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Large cottonwood tree coming down across the street

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Forum topic by WayneC posted 11-03-2007 02:14 AM 2141 views 0 times favorited 10 replies Add to Favorites Watch
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WayneC

14359 posts in 5185 days


11-03-2007 02:14 AM

Topic tags/keywords: cottonwood tree lumber

Is it worth getting any of the wood? Bowl blanks? Anything else?

-- We must guard our enthusiasm as we would our life - James Krenov


10 replies so far

View Thos. Angle's profile

Thos. Angle

4444 posts in 5050 days


#1 posted 11-03-2007 02:19 AM

Try it if you want but I’ve never had any cotton wood that was any good. It doesn’t even burn good and it is some times really hard to split or it splits like fir. Then it burns like a cardboard box. We tryed to use it on the ranches and it will get you warm more from cutting and splitting than from the heat. Maybe someone else has had a diffferent experience with it.

-- Thos. Angle, Jordan Valley, Oregon

View Dan'um Style's profile

Dan'um Style

14189 posts in 5070 days


#2 posted 11-03-2007 02:20 AM

grab a few pieces for bowls. cottonwood turns easily when wet and easy to work. it does have a odd smell.

-- keeping myself entertained ... Humor and fun lubricate the brain

View SteveRussell's profile

SteveRussell

101 posts in 5048 days


#3 posted 11-03-2007 02:21 AM

Hello Wayne,

If it’s a really large tree, it might be worth it. Large Cottonwood trees can have some really nice curl and colour. The wood tends to leave a fuzzy surface when cut, but it’s bulletproof for utility pieces as it is almost indestructible. So, I would give it a go, especially the crotches which can yield magnificent feather in the “V”...

Steve Russell
EWW, WVP, EWWFS
The Woodlands, Texas

-- Better Woodturning and Finishing Through Chemistry... http://www.woodturningvideosplus.com

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Thos. Angle

4444 posts in 5050 days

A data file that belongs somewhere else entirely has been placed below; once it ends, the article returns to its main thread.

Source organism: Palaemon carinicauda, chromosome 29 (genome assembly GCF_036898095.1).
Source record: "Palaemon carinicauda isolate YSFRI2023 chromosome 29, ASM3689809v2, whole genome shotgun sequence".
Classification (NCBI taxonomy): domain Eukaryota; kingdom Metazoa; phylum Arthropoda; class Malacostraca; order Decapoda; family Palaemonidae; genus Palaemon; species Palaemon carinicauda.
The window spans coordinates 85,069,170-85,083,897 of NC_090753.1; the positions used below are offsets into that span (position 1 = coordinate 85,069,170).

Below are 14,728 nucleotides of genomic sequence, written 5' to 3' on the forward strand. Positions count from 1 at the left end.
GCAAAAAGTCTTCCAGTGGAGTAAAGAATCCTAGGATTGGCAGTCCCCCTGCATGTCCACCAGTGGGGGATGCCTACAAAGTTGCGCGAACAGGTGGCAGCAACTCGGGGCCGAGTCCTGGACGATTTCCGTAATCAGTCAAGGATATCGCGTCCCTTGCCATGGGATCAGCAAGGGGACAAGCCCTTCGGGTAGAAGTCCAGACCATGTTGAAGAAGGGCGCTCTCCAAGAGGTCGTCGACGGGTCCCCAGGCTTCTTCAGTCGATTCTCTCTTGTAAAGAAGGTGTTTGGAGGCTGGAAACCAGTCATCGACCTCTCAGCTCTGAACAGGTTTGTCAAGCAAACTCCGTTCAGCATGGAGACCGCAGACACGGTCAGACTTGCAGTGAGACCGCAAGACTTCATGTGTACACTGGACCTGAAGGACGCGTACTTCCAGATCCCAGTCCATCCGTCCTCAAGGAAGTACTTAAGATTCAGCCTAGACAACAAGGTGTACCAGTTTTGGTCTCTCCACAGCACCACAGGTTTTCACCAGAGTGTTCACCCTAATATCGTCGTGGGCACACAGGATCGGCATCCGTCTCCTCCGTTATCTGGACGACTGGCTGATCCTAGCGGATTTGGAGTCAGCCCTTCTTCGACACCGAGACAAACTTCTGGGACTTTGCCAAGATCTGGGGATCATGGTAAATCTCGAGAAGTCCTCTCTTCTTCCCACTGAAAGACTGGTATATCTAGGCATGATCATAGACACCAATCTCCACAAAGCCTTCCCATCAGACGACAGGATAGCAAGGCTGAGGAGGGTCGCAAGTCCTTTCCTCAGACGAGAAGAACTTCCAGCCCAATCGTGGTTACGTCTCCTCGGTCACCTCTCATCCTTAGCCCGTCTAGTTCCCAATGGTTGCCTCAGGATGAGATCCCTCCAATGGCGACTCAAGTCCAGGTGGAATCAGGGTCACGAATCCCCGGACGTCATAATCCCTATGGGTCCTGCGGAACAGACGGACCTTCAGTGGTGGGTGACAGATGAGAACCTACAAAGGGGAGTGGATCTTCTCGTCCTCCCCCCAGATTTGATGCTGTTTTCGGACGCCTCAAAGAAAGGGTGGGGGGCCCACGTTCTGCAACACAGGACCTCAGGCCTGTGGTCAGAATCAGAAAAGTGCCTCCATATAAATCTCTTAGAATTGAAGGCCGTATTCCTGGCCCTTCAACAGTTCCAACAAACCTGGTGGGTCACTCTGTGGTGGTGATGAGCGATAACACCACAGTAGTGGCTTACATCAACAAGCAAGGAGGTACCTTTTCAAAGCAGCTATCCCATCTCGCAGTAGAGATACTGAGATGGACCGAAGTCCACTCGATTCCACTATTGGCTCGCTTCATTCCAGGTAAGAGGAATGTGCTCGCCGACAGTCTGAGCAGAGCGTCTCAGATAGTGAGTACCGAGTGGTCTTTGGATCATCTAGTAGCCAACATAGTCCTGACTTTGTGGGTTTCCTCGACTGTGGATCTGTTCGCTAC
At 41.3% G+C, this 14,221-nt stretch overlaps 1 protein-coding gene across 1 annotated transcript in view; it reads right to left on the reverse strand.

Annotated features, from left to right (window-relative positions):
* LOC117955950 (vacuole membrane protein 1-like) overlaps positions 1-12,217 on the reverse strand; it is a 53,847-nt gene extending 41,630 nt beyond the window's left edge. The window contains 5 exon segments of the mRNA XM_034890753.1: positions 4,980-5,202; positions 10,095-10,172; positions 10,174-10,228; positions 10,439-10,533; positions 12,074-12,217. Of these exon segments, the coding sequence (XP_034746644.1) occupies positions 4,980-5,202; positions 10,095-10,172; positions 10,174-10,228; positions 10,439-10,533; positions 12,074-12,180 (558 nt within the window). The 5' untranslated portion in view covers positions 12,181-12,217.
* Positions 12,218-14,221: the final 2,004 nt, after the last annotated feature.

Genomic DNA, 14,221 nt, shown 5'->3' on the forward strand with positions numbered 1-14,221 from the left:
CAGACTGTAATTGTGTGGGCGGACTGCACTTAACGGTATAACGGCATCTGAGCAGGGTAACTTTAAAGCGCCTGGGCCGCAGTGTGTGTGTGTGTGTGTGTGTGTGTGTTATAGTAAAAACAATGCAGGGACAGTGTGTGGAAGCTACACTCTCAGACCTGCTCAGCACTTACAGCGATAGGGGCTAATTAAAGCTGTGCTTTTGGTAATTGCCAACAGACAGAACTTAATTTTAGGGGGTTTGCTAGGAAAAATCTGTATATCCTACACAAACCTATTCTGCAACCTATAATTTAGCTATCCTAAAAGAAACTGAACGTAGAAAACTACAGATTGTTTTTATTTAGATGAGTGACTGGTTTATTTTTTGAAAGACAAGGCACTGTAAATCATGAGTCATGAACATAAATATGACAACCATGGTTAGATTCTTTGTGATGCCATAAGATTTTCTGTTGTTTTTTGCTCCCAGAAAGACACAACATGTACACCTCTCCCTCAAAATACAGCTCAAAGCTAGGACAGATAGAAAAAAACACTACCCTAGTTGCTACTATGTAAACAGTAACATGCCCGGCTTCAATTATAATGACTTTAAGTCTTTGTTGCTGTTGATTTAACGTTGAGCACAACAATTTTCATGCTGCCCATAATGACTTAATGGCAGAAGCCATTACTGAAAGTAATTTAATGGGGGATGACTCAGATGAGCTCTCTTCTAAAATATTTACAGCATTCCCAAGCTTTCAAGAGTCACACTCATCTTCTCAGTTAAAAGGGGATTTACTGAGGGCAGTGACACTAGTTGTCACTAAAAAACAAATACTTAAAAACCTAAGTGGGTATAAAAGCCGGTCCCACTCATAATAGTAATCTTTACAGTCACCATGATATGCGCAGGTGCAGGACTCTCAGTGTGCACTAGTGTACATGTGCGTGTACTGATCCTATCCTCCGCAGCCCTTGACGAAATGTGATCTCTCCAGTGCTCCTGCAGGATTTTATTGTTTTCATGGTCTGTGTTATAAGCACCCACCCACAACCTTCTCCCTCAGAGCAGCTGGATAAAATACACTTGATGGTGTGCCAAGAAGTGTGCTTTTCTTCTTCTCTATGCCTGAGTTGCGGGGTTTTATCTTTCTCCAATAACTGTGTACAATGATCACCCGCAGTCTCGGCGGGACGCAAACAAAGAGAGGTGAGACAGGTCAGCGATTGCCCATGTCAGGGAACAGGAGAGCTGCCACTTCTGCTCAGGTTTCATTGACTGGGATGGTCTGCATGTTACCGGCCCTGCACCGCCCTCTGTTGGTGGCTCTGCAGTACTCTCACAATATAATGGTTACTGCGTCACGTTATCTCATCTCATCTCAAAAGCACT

#4 posted 11-03-2007 02:53 AM

I just remembered something. In the old days they made saddle trees from Cotton wood. The front was made from a crotch which is why the front of a saddle is called the fork. It was then covered with rawhide. Sorry, Wayne, forgive my lapse of memory, must be age.

-- Thos. Angle, Jordan Valley, Oregon

View Dorje's profile

Dorje

1763 posts in 5084 days


#5 posted 11-03-2007 08:08 AM

It’s certainly a soft hardwood and fuzzy on the end grain. I’m not gonna say much new here, but I like Steve’s idea of looking some figured pieces to turn, and Dan’s on the mark about the stink. And, Thomas is right about the firewood – it doesn’t put out too much heat (I have hit the 500 degree mark with it though) and I don’t like to burn it because of how bad it smells when burning.

-- Dorje (pronounced "door-jay"), Seattle, WA

View Tony's profile

Tony

995 posts in 5118 days


#6 posted 11-03-2007 10:56 AM

I do not know the properties of cotton wood – but if it is free then take some – you could just use it for practicing your turning (trying a new cut or method) – you may pleasnatly surprised at the outcome -

you could also use it as a secondry wood in a project at worst you can burn it – it will have some calories, therefore it will give you some “Free” heat. Never turn down free wood

-- Tony - All things are possible, just some things are more difficult than others! - SKYPE: Heron2005 (http://www.poydatjatuolit.fi)

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WayneC

14359 posts in 5185 days


#7 posted 11-04-2007 03:00 PM

Thanks. The tree is very close to two houses and the owner has decided to take it down a piece at a time over the next couple of months. I will see what I can get when it comes available.

-- We must guard our enthusiasm as we would our life - James Krenov

View Daren Nelson's profile

Daren Nelson

767 posts in 4993 days


#8 posted 11-04-2007 06:37 PM

Carvers like the bark.

View brm's profile

brm

8 posts in 2589 days


#9 posted 04-19-2014 02:06 AM

This stream of posts is several years old but i’m going to comment anyways.Where i live cottonwood grows really well and i have access to alot of it.I was thinking about milling it into lumber and using it for framing. And Tony i like what you said about never turning down free wood.

-- Bender

View Jim Finn's profile

Jim Finn

2882 posts in 4009 days


#10 posted 04-19-2014 02:08 PM

I find cottonwood to machine well. It is a Poplar and is used locally here in Lubbock for making interior shutters. I got some scraps from the interior shutters manufacturer and used it to make many toys.

-- No PHD just a DD214 Lubbock Texas

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